House Democrats Urge OCC to Seek More Comment on Preemption Rule
U.S. House Democrats are asking the regulator overseeing national banks to seek additional comment on rules governing when state consumer-protection laws can be trumped by federal powers amid criticism of an initial proposal.
Five members of the House Financial Services Committee, led by Representative Barney Frank of Massachusetts, made the request in a letter to Acting Comptroller of the Currency John Walsh after the U.S. Treasury Department said the OCC’s plan ignored the will of Congress expressed in the Dodd-Frank Act.
“The original comment period, which closed on June 27, was for only 30 days, which we strongly believe was insufficient to foster a meaningful and balanced exchange of views between the OCC and other interested parties,” the lawmakers wrote, urging Walsh to extend the comment period by at least 60 days. The OCC had no immediate comment on the letter.
Congress directed the OCC to propose new rules after state officials said federal regulators used preemption to let banks escape tougher oversight before the 2008 credit crisis. In a June 28 comment letter, Treasury General Counsel George Madison faulted the OCC’s new interpretation of its role, calling it “inconsistent” and contrary to the intent of Dodd-Frank.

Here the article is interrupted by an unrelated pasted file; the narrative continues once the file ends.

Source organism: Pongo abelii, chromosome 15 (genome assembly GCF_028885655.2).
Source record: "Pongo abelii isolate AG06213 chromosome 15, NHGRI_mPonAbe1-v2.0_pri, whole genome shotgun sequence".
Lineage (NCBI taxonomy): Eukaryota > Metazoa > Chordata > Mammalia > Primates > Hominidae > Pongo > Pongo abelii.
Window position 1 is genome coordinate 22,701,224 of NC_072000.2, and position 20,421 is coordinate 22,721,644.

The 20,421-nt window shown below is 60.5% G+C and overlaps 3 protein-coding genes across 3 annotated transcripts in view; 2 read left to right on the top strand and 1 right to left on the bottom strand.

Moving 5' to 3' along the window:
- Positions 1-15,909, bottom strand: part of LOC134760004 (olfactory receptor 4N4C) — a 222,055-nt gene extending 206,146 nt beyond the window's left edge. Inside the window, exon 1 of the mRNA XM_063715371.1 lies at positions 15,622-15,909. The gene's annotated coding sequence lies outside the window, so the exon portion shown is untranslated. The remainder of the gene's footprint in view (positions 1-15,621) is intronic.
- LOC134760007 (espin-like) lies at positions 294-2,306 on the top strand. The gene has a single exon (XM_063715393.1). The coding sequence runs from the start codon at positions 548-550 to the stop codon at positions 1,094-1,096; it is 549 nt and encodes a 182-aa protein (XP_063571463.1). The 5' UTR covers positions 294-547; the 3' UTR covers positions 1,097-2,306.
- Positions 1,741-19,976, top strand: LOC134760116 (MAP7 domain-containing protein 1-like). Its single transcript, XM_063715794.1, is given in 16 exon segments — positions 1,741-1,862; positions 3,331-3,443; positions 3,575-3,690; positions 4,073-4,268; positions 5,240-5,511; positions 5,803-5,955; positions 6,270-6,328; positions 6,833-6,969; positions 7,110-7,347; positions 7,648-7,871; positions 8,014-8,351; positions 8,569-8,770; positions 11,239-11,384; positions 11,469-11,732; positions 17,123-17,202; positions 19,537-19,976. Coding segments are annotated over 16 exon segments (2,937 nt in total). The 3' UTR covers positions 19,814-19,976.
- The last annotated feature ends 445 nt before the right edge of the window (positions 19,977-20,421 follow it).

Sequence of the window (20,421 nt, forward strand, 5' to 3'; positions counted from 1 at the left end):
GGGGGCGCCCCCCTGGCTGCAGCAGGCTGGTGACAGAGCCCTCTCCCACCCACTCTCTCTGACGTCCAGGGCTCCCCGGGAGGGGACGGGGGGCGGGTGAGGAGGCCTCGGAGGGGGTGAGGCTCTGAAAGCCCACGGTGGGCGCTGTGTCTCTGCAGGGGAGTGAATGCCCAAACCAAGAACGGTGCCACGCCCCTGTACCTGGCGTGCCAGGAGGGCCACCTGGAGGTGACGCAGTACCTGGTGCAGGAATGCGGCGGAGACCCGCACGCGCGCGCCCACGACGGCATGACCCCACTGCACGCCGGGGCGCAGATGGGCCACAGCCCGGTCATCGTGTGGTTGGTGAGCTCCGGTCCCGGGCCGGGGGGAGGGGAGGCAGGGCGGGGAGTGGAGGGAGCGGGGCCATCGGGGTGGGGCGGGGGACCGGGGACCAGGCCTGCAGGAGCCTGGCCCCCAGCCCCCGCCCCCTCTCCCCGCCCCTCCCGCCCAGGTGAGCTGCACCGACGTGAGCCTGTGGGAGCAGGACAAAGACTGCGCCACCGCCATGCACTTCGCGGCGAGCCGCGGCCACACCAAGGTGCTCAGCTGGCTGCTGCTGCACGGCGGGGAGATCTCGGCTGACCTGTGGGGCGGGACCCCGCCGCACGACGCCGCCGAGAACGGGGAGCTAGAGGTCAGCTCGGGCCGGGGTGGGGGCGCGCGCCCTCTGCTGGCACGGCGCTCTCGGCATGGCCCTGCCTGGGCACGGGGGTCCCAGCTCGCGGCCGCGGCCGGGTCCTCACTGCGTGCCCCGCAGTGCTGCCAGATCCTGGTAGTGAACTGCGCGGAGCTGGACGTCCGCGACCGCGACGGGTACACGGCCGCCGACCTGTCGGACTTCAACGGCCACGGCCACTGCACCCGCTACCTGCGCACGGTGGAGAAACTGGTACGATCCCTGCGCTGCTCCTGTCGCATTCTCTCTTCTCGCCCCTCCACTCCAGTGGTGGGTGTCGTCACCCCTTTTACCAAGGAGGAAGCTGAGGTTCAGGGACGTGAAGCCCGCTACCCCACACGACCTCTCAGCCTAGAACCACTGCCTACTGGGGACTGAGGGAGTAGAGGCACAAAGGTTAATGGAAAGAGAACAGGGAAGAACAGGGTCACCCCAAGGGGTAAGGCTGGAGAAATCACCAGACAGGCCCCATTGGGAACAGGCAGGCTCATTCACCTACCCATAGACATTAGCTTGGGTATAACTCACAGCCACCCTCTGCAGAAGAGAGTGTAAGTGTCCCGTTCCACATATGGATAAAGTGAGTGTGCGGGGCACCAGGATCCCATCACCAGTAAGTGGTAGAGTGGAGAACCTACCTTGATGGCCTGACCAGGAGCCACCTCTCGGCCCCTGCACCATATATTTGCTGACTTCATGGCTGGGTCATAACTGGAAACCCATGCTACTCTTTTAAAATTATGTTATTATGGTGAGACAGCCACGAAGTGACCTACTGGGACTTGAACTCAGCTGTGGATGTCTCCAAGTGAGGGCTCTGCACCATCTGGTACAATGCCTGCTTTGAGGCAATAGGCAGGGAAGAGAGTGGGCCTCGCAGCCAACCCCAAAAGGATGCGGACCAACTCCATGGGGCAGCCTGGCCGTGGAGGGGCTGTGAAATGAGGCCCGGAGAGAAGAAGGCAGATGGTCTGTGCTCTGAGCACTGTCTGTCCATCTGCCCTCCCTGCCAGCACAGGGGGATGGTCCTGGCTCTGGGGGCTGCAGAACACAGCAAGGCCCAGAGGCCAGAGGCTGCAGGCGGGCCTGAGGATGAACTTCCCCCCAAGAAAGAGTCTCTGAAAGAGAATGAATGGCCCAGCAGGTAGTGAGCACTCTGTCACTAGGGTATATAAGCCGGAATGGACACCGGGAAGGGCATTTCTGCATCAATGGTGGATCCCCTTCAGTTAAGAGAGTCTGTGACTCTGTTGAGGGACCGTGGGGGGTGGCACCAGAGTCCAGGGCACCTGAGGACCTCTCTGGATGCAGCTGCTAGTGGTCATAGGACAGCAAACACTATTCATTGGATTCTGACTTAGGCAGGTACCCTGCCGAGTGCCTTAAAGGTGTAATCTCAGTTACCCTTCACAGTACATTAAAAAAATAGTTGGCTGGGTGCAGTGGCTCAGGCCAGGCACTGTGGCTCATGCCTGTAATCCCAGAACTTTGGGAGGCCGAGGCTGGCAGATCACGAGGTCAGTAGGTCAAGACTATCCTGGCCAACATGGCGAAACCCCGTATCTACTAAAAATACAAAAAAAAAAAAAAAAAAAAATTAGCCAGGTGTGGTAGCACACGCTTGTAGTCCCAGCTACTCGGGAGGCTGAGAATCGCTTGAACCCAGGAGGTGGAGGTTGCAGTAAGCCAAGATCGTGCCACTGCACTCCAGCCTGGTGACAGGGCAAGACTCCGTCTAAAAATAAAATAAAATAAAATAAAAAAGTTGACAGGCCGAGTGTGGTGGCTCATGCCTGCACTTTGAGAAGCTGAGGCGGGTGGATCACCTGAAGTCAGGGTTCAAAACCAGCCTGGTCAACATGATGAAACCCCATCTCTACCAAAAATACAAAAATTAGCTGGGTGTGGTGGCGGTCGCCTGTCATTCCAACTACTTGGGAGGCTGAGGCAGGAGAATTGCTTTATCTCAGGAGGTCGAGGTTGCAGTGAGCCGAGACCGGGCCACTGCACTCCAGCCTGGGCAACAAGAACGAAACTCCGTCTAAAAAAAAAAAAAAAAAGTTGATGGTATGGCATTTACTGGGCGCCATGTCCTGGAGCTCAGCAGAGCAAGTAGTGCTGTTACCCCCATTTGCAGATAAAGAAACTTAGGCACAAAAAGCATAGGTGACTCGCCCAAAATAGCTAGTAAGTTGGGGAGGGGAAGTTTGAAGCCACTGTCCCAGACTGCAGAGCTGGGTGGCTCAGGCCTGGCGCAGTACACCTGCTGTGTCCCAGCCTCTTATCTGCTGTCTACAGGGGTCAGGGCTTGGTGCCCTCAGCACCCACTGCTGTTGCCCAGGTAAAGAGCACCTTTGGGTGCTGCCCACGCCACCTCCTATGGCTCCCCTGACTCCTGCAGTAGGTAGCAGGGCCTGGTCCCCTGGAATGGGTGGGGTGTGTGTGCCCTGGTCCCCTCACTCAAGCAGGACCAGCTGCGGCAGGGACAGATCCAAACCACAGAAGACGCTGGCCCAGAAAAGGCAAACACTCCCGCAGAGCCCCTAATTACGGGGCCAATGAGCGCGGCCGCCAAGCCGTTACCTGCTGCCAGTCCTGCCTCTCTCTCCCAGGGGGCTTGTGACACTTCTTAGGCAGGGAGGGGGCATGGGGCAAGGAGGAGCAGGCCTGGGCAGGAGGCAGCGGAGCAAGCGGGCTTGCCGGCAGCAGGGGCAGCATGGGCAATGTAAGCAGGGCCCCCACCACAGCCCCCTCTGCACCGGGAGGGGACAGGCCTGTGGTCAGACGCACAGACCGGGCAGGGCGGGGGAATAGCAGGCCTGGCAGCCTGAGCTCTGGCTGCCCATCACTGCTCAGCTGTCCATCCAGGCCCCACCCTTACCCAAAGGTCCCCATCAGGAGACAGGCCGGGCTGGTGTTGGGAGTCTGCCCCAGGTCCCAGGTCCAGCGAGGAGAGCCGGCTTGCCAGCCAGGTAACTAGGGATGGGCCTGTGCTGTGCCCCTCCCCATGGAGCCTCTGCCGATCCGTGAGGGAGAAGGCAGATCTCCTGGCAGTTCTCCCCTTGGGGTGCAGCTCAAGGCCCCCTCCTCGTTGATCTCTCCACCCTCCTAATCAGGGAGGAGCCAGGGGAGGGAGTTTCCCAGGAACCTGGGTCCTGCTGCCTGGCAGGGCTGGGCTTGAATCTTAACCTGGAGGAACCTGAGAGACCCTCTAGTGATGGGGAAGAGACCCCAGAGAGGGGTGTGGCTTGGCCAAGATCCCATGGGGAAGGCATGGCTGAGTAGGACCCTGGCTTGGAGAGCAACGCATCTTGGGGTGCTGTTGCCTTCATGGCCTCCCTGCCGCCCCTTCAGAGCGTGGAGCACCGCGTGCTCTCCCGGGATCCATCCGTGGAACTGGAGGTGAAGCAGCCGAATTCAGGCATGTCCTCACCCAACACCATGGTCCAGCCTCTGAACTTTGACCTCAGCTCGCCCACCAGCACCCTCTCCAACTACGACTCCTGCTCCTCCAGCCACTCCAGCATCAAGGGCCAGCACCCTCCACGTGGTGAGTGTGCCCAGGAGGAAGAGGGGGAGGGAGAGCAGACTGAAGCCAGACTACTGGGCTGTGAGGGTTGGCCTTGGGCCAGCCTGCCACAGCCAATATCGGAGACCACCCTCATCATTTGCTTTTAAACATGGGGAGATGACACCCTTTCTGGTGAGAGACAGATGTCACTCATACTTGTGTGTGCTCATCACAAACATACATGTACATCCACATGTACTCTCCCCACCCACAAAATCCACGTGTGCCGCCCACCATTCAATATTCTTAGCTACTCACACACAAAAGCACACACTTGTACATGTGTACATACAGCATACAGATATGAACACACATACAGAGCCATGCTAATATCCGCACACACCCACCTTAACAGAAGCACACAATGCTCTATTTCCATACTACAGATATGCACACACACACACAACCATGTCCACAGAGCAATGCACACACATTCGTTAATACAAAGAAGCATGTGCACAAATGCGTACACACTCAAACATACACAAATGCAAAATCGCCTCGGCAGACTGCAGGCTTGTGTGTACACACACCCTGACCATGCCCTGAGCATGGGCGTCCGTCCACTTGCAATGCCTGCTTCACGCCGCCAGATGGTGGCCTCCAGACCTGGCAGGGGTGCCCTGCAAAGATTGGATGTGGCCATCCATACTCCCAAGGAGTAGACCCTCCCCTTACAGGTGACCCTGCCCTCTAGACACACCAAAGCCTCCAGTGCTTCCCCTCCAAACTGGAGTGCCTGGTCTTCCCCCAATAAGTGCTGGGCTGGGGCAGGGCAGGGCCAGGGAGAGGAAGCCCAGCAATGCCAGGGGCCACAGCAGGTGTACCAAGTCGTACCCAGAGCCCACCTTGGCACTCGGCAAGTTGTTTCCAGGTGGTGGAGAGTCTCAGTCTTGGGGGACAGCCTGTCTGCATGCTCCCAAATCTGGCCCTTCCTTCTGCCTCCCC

“The OCC’s proposed rule is not centered on the key language of Dodd-Frank’s preemption standard and seeks to broaden the standard,” Madison wrote to the OCC, an independent agency within the Treasury Department.
The Conference of State Bank Supervisors, which sought a 60-day extension of the comment period in a letter this week, has said that Dodd-Frank granted them new power over national banks for consumer protection laws.
The OCC said in its proposal that preemption remains largely intact, and that the agency would make decisions in consultation with the new Consumer Financial Protection Bureau.
To contact the reporters on this story: Cheyenne Hopkins in Washington at Chopkins19@bloomberg.net